Repository logo
 

A Double-Blind, Randomized, Placebo-controlled Trial of Long-Term Doxycycline Therapy on Exacerbation Rate in Patients with Stable Chronic Obstructive Pulmonary Disease.

Accepted version
Peer-reviewed

Change log

Authors

Vlies, Ben H 
Law, Martin 
Burnside, Girvan 

Abstract

Rationale: Chronic obstructive pulmonary disease (COPD) exacerbations are a major cause of morbidity and mortality, and preventing them is a key treatment target. Long-term macrolide treatment is effective at reducing exacerbations, but there is a paucity of evidence for other antibiotic classes. Objectives: To assess whether 12-month use of doxycycline reduces the exacerbation rate in people with COPD. Methods: People with moderate to very severe COPD and an exacerbation history were recruited from three UK centers and randomized to 12 months of doxycycline 100 mg once daily or placebo. The primary study outcome was the exacerbation rate per person-year. Results: A total of 222 people were randomized. Baseline mean FEV1 was 1.35 L (SD, 0.35 L), 52.5% predicted (SD, 15.9% predicted). The median number of treated exacerbations in the year before the study was 2 (SD, 1-4). A total of 71% of patients reported two or more exacerbations, and 81% were already prescribed inhaled corticosteroids at baseline. The COPD exacerbation rate did not differ between the groups (doxycycline/placebo rate ratio [RR], 0.86; 95% confidence interval [CI], 0.67-1.10; P = 0.23). No difference was seen if only treated exacerbations or hospitalizations were considered. In preplanned subgroup analysis, doxycycline appeared to better reduce the exacerbation rate among people with severe COPD (RR, 0.36; 95% CI, 0.15-0.85; P = 0.019) and in those with an eosinophil count <300 cells/μl (RR, 0.50; 95% CI, 0.29-0.84; P = 0.01). Health status measured by St. George's Respiratory Questionnaire was 5.2 points worse in the doxycycline group at 12 months (P < 0.007). Conclusions: Doxycycline did not significantly reduce the exacerbation rate, over 12 months, in participants with COPD who exacerbated regularly, but it may have benefitted those with more severe COPD or blood eosinophil counts <300 cells/μl. Clinical trial registered with www.clinicaltrials.gov (NCT02305940).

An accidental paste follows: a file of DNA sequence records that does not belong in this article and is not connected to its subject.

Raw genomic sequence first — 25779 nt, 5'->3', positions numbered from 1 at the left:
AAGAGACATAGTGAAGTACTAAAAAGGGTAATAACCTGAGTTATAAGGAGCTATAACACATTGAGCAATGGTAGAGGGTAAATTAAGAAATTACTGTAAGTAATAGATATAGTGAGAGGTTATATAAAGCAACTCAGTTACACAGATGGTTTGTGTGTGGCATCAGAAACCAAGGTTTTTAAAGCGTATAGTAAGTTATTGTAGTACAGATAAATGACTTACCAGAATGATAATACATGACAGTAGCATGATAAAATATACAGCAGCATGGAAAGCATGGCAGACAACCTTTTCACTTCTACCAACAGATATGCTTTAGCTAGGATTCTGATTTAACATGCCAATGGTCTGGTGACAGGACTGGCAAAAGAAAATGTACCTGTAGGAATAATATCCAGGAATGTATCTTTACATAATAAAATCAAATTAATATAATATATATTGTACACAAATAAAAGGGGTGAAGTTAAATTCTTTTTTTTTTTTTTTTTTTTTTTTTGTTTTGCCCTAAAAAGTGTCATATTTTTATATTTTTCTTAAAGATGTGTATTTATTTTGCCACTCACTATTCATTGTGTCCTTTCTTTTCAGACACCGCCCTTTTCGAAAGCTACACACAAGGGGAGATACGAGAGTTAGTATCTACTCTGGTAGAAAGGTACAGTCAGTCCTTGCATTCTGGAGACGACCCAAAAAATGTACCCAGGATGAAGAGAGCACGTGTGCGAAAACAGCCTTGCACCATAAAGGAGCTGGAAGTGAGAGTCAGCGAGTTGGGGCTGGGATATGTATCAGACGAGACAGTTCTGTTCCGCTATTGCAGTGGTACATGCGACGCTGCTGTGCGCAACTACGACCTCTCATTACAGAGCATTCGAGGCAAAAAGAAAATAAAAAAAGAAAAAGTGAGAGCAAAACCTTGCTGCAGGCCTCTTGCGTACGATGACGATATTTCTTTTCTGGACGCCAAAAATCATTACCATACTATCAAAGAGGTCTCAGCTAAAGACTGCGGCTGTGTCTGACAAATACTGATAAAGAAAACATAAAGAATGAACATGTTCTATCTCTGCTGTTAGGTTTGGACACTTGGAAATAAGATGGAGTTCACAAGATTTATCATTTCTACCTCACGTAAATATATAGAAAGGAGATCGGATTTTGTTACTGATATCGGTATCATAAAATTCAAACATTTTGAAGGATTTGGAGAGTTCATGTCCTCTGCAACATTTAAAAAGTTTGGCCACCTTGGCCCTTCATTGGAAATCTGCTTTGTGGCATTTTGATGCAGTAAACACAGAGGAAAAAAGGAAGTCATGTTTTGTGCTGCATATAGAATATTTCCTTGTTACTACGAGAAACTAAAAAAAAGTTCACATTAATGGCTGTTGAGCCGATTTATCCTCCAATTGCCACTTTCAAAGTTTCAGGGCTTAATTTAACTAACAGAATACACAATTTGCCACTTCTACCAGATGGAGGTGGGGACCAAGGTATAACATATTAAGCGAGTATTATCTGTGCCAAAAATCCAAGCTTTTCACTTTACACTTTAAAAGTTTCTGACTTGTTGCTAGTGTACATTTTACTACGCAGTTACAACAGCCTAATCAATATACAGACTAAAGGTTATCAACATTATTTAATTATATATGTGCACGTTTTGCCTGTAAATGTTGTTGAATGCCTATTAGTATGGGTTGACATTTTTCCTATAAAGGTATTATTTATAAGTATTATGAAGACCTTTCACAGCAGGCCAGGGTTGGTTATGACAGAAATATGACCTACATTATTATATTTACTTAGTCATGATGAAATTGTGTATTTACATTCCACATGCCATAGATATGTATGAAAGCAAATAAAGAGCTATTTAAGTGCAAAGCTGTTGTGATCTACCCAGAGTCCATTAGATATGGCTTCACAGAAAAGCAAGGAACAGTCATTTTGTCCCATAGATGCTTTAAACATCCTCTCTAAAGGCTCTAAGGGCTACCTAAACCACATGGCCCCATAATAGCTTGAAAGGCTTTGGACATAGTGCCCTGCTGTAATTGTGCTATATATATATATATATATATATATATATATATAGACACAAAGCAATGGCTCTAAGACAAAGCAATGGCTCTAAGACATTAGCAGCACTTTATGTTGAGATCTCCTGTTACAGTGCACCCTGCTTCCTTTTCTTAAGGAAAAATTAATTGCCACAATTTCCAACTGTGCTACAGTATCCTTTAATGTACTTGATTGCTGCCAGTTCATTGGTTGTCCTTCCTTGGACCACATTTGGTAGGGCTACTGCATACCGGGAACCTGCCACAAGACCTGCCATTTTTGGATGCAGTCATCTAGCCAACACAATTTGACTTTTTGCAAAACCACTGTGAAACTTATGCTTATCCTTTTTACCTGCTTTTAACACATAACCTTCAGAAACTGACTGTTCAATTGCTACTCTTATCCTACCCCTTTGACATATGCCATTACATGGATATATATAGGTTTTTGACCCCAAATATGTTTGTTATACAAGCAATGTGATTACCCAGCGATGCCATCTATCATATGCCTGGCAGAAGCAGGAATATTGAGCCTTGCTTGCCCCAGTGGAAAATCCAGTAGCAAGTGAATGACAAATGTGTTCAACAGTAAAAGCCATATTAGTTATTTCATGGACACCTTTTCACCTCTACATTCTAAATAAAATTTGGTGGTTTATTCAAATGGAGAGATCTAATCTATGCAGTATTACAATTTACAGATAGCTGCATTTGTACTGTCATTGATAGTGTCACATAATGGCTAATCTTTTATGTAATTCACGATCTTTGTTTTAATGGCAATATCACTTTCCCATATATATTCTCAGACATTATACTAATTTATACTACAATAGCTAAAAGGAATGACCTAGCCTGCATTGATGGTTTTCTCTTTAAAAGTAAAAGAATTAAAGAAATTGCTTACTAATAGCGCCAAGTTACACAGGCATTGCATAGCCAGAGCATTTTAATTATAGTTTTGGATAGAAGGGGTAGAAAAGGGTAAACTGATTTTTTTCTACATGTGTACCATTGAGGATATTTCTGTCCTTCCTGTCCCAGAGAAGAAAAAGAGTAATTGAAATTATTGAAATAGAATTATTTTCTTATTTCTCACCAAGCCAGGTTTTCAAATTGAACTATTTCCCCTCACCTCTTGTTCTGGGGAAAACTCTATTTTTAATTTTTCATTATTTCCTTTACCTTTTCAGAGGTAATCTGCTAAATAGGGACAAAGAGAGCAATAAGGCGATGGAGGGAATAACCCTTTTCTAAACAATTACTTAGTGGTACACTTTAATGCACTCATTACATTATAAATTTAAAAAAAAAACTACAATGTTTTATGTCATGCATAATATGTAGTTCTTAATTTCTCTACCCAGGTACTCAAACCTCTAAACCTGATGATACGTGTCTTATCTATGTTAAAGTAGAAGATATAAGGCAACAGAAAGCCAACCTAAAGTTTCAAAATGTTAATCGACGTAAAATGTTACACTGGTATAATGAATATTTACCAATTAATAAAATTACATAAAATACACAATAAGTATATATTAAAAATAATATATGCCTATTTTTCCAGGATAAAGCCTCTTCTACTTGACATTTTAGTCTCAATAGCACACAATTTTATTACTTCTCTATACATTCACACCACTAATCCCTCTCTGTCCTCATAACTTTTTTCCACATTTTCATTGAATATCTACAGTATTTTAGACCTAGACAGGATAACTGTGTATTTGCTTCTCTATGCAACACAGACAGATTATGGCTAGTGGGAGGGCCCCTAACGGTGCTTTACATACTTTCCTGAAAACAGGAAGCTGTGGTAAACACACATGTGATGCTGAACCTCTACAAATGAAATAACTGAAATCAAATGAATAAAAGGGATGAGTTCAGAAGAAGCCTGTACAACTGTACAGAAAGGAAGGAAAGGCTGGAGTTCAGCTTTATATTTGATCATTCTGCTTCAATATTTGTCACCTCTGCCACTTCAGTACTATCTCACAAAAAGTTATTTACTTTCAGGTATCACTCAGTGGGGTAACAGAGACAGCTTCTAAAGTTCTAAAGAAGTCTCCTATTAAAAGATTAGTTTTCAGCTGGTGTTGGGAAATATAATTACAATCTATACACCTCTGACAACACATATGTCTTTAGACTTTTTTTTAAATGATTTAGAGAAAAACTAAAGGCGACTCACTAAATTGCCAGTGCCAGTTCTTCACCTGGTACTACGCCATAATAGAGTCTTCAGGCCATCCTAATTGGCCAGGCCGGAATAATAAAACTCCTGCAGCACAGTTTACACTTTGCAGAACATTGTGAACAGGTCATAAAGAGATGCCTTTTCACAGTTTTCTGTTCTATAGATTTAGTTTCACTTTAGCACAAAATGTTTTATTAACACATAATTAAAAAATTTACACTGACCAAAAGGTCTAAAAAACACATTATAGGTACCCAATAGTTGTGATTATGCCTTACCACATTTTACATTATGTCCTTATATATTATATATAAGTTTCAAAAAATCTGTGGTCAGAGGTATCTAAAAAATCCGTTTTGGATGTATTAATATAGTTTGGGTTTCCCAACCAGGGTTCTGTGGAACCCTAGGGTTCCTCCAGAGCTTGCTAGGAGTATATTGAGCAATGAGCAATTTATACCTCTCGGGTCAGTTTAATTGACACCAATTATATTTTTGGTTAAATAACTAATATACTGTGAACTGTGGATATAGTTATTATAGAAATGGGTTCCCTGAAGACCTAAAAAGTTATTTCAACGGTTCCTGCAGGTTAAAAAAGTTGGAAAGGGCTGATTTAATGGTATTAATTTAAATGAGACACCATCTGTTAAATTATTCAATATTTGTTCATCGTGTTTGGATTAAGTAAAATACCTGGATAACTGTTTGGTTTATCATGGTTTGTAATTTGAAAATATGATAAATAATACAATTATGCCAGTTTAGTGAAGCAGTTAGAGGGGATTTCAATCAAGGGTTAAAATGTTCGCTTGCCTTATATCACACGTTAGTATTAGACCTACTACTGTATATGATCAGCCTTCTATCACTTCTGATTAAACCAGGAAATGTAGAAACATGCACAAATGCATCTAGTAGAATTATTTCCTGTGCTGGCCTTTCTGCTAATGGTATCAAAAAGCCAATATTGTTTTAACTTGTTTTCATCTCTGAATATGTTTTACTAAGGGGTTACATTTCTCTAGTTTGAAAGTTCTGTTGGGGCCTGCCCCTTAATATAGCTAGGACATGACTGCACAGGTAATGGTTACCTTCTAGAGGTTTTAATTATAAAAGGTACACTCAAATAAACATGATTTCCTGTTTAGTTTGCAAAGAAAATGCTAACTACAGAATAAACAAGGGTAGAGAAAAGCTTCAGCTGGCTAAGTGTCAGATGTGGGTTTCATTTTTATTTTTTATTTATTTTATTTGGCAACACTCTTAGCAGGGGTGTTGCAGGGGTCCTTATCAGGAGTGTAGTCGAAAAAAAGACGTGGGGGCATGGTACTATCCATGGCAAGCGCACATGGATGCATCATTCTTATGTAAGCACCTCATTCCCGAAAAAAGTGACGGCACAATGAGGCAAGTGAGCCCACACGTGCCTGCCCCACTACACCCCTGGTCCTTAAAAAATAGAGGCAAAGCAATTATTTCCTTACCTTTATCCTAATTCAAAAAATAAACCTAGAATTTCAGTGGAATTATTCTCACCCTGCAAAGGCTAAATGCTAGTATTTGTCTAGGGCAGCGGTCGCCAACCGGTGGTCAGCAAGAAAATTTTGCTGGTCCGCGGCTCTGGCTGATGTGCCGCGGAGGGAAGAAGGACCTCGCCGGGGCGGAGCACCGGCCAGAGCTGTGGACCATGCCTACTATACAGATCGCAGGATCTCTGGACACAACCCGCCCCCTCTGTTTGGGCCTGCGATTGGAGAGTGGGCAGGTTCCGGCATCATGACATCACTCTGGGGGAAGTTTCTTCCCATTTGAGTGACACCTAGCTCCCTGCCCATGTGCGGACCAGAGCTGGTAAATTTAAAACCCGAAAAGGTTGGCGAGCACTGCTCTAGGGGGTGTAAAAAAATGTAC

Description

Keywords

antibiotic, chronic obstructive pulmonary disease, clinical trial, exacerbations, long-term, Humans, Doxycycline, Anti-Bacterial Agents, Eosinophils, Adrenal Cortex Hormones, Pulmonary Disease, Chronic Obstructive, Double-Blind Method, Disease Progression

Journal Title

Am J Respir Crit Care Med

Conference Name

Journal ISSN

1073-449X
1535-4970

Volume Title

208

Publisher

American Thoracic Society